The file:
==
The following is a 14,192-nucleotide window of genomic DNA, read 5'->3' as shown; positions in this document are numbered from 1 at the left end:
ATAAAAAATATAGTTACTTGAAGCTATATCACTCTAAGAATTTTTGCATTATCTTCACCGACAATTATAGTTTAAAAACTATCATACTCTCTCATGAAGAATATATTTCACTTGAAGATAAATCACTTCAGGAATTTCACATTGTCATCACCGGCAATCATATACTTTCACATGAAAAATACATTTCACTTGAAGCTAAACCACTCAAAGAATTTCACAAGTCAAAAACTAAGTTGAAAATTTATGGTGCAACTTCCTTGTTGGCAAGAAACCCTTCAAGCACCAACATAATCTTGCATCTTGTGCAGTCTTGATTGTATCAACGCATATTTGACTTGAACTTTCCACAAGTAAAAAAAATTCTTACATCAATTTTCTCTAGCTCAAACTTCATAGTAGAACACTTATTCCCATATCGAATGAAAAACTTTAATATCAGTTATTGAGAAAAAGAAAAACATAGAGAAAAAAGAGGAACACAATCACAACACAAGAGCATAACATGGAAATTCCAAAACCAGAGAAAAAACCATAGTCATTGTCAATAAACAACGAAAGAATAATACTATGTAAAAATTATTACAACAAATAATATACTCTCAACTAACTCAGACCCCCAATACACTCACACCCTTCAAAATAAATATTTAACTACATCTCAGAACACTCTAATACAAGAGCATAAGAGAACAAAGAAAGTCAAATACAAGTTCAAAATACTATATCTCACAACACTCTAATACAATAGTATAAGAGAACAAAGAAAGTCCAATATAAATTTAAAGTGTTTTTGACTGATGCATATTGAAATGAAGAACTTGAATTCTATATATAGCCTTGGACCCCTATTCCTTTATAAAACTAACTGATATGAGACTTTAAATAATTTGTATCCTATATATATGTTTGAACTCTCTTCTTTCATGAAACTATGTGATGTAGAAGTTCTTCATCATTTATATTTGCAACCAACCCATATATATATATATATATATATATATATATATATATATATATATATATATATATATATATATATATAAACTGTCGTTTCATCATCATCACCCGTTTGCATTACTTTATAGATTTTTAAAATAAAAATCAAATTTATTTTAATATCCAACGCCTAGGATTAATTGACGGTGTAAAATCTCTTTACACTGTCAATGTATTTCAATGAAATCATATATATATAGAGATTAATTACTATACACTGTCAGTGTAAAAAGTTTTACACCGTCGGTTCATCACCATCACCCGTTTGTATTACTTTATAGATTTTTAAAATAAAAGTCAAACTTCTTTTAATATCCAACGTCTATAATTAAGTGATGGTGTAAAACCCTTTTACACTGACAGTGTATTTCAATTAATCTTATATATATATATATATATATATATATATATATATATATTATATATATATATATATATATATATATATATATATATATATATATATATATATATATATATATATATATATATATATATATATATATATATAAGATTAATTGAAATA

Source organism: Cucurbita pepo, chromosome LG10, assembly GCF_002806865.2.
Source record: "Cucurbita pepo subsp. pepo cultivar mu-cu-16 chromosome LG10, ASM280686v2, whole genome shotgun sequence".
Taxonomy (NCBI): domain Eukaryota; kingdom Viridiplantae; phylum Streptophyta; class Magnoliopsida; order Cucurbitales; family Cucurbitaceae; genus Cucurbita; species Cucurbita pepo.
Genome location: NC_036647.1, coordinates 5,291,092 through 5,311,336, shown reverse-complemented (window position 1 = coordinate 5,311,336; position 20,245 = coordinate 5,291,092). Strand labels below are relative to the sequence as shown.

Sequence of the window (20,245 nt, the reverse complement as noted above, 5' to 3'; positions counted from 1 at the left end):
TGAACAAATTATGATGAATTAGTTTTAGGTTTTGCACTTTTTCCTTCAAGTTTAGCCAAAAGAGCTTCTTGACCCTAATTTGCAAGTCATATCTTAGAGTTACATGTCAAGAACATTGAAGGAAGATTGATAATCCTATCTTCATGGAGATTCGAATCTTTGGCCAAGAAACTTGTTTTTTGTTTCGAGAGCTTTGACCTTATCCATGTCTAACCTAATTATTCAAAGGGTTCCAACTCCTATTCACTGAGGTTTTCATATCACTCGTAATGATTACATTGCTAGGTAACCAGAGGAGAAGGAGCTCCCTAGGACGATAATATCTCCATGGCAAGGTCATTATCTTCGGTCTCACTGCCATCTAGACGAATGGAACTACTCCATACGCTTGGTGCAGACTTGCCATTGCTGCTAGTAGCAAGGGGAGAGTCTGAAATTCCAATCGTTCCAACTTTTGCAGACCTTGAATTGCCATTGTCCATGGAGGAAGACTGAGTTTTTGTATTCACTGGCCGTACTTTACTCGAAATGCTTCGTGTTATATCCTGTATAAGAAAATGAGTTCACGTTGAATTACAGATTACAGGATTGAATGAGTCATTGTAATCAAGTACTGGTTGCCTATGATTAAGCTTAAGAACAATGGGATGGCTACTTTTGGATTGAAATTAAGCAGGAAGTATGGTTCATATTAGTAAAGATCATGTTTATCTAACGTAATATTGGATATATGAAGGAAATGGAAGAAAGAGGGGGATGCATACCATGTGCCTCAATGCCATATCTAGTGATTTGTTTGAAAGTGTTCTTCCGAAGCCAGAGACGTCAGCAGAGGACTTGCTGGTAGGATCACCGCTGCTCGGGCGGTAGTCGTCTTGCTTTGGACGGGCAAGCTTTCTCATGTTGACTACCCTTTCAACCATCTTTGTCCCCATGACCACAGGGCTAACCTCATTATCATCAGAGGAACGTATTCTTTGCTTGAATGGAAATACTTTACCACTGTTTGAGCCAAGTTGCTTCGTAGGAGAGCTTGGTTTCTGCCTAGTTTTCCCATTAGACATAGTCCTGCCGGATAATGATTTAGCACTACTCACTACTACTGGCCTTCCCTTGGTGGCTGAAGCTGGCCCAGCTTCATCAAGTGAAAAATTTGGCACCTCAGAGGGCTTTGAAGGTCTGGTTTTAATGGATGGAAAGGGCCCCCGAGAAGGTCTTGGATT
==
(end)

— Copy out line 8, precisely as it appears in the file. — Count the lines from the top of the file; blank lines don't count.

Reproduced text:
TGAACAAATTATGATGAATTAGTTTTAGGTTTTGCACTTTTTCCTTCAAGTTTAGCCAAAAGAGCTTCTTGACCCTAATTTGCAAGTCATATCTTAGAGTTACATGTCAAGAACATTGAAGGAAGATTGATAATCCTATCTTCATGGAGATTCGAATCTTTGGCCAAGAAACTTGTTTTTTGTTTCGAGAGCTTTGACCTTATCCATGTCTAACCTAATTATTCAAAGGGTTCCAACTCCTATTCACTGAGGTTTTCATATCACTCGTAATGATTACATTGCTAGGTAACCAGAGGAGAAGGAGCTCCCTAGGACGATAATATCTCCATGGCAAGGTCATTATCTTCGGTCTCACTGCCATCTAGACGAATGGAACTACTCCATACGCTTGGTGCAGACTTGCCATTGCTGCTAGTAGCAAGGGGAGAGTCTGAAATTCCAATCGTTCCAACTTTTGCAGACCTTGAATTGCCATTGTCCATGGAGGAAGACTGAGTTTTTGTATTCACTGGCCGTACTTTACTCGAAATGCTTCGTGTTATATCCTGTATAAGAAAATGAGTTCACGTTGAATTACAGATTACAGGATTGAATGAGTCATTGTAATCAAGTACTGGTTGCCTATGATTAAGCTTAAGAACAATGGGATGGCTACTTTTGGATTGAAATTAAGCAGGAAGTATGGTTCATATTAGTAAAGATCATGTTTATCTAACGTAATATTGGATATATGAAGGAAATGGAAGAAAGAGGGGGATGCATACCATGTGCCTCAATGCCATATCTAGTGATTTGTTTGAAAGTGTTCTTCCGAAGCCAGAGACGTCAGCAGAGGACTTGCTGGTAGGATCACCGCTGCTCGGGCGGTAGTCGTCTTGCTTTGGACGGGCAAGCTTTCTCATGTTGACTACCCTTTCAACCATCTTTGTCCCCATGACCACAGGGCTAACCTCATTATCATCAGAGGAACGTATTCTTTGCTTGAATGGAAATACTTTACCACTGTTTGAGCCAAGTTGCTTCGTAGGAGAGCTTGGTTTCTGCCTAGTTTTCCCATTAGACATAGTCCTGCCGGATAATGATTTAGCACTACTCACTACTACTGGCCTTCCCTTGGTGGCTGAAGCTGGCCCAGCTTCATCAAGTGAAAAATTTGGCACCTCAGAGGGCTTTGAAGGTCTGGTTTTAATGGATGGAAAGGGCCCCCGAGAAGGTCTTGGATT